kaayhla (Feast Bowl)

About this object

History of use

Baleen is part of the filter-feeding structure inside the mouths of baleen whales. Made of keratin (like human fingernails), the plates and bristles of this strong material were used on the Northwest Coast to make a variety of items such as containers, toggles, and components of frontlet headdresses. It is rare, however, to see a length of baleen plate used to create a rectangular, steam-bent food dish like this one.

Iconographic meaning

The meticulously carved imagery is archaic in style -- the positive forms are wide and somewhat squared, the negative relief areas are minimal -- as would be characteristic of the period in which this piece was made. Wing-like elements and clawed feet on the sides, and a face with ears and a beaked, toothy mouth on the front, hint that a supernatural sky being -- likely an eagle -- is represented on this elegant vessel.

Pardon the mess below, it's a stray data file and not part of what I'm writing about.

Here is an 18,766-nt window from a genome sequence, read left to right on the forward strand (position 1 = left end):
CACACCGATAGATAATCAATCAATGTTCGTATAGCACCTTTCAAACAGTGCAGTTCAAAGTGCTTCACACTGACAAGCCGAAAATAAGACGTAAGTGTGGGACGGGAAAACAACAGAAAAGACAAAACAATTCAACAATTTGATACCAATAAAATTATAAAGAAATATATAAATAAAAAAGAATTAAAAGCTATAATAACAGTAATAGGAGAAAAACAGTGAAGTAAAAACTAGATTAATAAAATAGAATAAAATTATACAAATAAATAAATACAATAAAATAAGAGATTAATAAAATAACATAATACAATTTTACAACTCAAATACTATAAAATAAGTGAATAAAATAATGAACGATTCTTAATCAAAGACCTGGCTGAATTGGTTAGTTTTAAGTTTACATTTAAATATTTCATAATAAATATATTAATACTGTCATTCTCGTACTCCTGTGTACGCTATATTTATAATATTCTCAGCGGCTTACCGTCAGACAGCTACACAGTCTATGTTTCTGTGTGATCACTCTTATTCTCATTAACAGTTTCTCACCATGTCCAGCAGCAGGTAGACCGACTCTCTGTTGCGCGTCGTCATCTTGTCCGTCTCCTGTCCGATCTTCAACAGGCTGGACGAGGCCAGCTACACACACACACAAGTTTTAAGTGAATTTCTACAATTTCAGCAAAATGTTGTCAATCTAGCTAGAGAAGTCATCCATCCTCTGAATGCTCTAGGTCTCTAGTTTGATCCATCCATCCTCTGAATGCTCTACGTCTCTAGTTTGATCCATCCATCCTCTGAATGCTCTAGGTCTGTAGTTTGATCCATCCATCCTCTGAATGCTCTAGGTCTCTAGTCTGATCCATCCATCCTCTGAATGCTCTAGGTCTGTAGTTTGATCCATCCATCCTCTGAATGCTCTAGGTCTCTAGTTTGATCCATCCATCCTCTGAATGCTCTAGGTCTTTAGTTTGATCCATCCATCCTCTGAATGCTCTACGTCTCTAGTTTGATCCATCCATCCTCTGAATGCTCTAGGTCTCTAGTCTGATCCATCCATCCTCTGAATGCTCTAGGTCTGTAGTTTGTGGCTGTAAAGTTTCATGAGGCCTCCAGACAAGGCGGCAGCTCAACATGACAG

Specific techniques

The dish is constructed just like wooden bentwood dishes, where kerfs or grooves are cut into a board where the corners will be, and the wood is steamed and bent into shape, the final corner pegged or sewn shut and a base attached. Here too, it appears that shallow kerfs were sliced part way through the thin baleen before it was boiled or steam bent; the last corner is sewn with what appears to be fine sinew, and the wooden base attached with what may be spruce root.

Physical description

Bent-baleen feast bowl, or feast dish. Sides of baleen curve slightly inwards. All sides have distributive bird (eagle?) imagery, opposite sides are split images. The base is wood. Sinew lashings.